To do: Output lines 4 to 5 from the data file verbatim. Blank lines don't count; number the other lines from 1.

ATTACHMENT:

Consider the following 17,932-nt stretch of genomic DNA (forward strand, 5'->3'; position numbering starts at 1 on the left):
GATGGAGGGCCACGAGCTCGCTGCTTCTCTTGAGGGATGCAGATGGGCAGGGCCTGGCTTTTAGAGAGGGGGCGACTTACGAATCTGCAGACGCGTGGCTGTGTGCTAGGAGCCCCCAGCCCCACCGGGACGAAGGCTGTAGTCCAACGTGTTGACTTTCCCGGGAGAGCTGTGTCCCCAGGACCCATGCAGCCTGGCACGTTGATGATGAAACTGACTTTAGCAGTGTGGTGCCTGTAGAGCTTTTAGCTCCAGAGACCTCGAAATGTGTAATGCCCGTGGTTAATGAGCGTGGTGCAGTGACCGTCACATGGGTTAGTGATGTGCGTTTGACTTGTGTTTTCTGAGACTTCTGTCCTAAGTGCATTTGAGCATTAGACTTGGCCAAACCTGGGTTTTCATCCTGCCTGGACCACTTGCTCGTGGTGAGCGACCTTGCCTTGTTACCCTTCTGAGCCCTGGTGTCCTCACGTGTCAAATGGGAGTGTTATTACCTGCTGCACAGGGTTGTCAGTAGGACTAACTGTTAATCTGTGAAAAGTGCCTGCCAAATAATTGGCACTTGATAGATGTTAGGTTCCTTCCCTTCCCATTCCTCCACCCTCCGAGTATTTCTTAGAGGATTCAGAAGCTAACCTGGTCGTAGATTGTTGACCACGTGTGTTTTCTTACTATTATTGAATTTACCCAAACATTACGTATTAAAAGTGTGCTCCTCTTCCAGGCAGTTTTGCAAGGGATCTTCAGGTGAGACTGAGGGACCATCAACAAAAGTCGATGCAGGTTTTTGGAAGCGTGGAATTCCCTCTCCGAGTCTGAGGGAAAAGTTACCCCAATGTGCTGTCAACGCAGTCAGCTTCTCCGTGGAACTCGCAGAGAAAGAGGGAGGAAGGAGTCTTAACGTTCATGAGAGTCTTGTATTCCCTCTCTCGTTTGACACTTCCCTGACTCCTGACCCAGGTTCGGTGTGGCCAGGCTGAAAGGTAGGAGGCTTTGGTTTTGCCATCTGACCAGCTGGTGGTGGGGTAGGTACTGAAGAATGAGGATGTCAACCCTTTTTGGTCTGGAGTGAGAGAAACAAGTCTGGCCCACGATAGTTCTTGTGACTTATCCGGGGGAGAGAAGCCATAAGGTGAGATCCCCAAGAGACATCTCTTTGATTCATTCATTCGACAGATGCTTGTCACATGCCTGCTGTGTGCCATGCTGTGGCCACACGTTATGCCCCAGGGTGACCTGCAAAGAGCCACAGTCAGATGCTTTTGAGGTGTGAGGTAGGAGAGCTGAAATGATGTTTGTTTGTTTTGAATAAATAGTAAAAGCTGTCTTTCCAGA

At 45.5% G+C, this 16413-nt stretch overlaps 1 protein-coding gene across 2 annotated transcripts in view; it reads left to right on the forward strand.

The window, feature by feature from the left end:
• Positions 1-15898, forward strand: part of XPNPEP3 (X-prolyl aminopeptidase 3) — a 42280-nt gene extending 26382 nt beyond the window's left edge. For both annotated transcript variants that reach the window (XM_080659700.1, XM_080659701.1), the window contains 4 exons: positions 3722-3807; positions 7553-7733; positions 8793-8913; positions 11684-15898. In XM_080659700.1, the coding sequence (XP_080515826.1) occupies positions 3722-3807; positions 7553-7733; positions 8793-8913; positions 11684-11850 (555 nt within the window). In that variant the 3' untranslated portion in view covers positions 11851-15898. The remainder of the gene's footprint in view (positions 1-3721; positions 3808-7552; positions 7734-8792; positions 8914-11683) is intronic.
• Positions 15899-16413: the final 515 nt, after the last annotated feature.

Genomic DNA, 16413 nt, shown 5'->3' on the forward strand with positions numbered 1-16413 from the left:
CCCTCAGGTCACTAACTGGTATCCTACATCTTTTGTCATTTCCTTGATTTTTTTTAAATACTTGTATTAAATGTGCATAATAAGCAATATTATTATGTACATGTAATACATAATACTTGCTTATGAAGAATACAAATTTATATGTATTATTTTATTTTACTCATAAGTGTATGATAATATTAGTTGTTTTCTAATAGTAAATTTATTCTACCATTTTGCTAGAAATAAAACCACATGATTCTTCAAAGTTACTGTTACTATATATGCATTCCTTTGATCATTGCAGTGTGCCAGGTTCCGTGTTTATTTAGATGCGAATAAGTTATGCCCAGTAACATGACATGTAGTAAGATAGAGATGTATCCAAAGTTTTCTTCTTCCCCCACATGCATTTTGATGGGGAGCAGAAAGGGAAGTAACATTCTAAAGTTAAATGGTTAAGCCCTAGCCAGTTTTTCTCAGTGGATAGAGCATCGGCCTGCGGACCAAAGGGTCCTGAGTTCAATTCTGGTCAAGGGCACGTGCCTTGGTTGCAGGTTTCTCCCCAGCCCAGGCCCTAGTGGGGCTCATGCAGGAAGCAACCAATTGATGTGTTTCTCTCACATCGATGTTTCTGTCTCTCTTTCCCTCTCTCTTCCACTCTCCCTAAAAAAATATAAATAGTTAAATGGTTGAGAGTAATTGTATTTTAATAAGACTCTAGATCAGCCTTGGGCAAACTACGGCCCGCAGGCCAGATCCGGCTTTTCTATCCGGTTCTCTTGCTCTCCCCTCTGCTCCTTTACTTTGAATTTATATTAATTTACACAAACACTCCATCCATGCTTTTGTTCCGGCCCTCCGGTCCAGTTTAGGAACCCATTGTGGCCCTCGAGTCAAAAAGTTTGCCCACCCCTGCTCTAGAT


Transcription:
The window, feature by feature from the left end:
• Positions 1-15898, forward strand: part of XPNPEP3 (X-prolyl aminopeptidase 3) — a 42280-nt gene extending 26382 nt beyond the window's left edge. For both annotated transcript variants that reach the window (XM_080659700.1, XM_080659701.1), the window contains 4 exons: positions 3722-3807; positions 7553-7733; positions 8793-8913; positions 11684-15898. In XM_080659700.1, the coding sequence (XP_080515826.1) occupies positions 3722-3807; positions 7553-7733; positions 8793-8913; positions 11684-11850 (555 nt within the window). In that variant the 3' untranslated portion in view covers positions 11851-15898. The remainder of the gene's footprint in view (positions 1-3721; positions 3808-7552; positions 7734-8792; positions 8914-11683) is intronic.